From Sadhu, Beware!,
by Swami Kriyananda

My Guru did not emphasize poverty as a necessity for his renunciate disciples. The word he recommended was simplicity. I’ve found in my own experience that people who own nothing at all, or virtually nothing, must live very much at their own center. Otherwise, complete non-possession may negatively affect their natural dignity. The case varies with individuals, of course, but complete non-possession works best for hermits who can immerse themselves solely in the thought of God. Most renunciates are apprentices in that practice. If their natures are affirmative, they may accept non-possession cheerfully, but for most people the practice of owning nothing can lead to feelings of oppression. If people haven’t the freedom to decide anything for themselves, the monk who receives no spending money of his own is likely to be like a plant in a deep forest, becoming spindly as it reaches up toward the sun. Though ascetic in appearance, perhaps, such a monk’s feelings may be starved quite unnecessarily for those little fulfillments which might help him to be relaxed and more natural in his spiritual search. He may find the custom of complete non-possession more suppressive than liberating.

I can somehow believe more easily in the raven that brought St. Paul his daily loaf of bread in the desert than in the impartial charity of monastic superiors whose duty is to supply their subordinates’ needs.

Some people reach liberation by expanding their self-awareness to infinity. Others achieve it by reducing the thought of self to non-existence. Both attitudes are expansive and beautiful. The mistake superiors often make, however, is to try to force everyone into the same mold. Indifference to individual needs, and even to people’s special realities, does more harm than good.

St. Francis of Assisi is fondly remembered for his love affair with “Lady Poverty.” Yogananda, who described Francis as his “patron saint,” said also, “Instead of ‘Lady Poverty,’ I prefer the expression, ‘Lady Simplicity.’”

“Money,” you may have heard it said, “is the root of all evil.” The saying is quite wrong, of course. The root of all evil, insofar as it concerns money, is the desire for money – or, as St. Paul of Tarsus put it, “love of money.” An alternative to this definition might be, “Attachment to money is the root of all evil.” At any rate, no mere thing is ever evil. It is what people do with things that is good or bad. In fact, some people do a great deal of good with their money.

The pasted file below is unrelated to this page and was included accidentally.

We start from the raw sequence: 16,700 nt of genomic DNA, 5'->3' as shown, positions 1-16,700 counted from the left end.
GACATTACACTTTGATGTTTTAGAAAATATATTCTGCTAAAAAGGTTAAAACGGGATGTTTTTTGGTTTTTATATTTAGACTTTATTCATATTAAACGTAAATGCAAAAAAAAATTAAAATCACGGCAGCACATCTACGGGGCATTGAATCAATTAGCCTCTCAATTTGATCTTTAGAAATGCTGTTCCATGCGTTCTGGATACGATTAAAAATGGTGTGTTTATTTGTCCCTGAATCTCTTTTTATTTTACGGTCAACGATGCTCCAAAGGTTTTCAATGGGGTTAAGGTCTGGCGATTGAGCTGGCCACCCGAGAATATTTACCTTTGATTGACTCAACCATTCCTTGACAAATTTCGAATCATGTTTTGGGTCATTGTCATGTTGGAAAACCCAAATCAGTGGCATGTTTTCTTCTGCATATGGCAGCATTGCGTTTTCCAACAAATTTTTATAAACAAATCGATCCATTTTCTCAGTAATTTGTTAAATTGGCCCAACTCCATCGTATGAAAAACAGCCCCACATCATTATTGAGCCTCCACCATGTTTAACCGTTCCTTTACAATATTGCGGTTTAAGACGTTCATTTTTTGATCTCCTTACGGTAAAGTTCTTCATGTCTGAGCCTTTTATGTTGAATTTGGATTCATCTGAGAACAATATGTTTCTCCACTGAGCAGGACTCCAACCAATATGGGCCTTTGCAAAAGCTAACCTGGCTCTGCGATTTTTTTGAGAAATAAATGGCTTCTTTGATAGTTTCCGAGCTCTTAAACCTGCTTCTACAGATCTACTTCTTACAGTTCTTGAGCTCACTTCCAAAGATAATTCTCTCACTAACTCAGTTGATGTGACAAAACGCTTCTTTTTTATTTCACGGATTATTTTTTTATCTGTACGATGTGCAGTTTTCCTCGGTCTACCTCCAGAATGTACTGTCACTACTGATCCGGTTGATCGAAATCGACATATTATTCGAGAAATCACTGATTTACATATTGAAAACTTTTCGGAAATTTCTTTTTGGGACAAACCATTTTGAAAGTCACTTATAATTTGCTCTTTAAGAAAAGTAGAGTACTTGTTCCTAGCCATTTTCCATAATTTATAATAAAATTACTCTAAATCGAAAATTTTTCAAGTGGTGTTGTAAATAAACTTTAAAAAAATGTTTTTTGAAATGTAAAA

Money and possessions, like every delusion, are harmful principally in strengthening ego-consciousness. In traditional monasteries, the practice of having no personal money is of course intended to free members from attachment to money.

I wonder to what extent, however, complete lack of money doesn’t in some way, at least, inhibit a person’s creativity. It is very well not to care about wealth, but not to care how one’s needs are met also suggests to my mind a kind of passivity that cannot, in itself, lead to God-realization. When your superiors, out of a wish to encourage you to depend completely on God, provide you with every need, the chances are you will find yourself depending on them rather than on God. Monasteries generally approve of this spirit of passive dependence. I cannot say, however, that I have ever seen anyone particularly benefited by this attitude.

What I think such passivity usually develops, rather, is a kind of sudra attitude – a weakness of will that diminishes one’s courage and ability to stand firmly on his own feet in the face of everything. Any self-debasing attitude cannot but be spiritually harmful.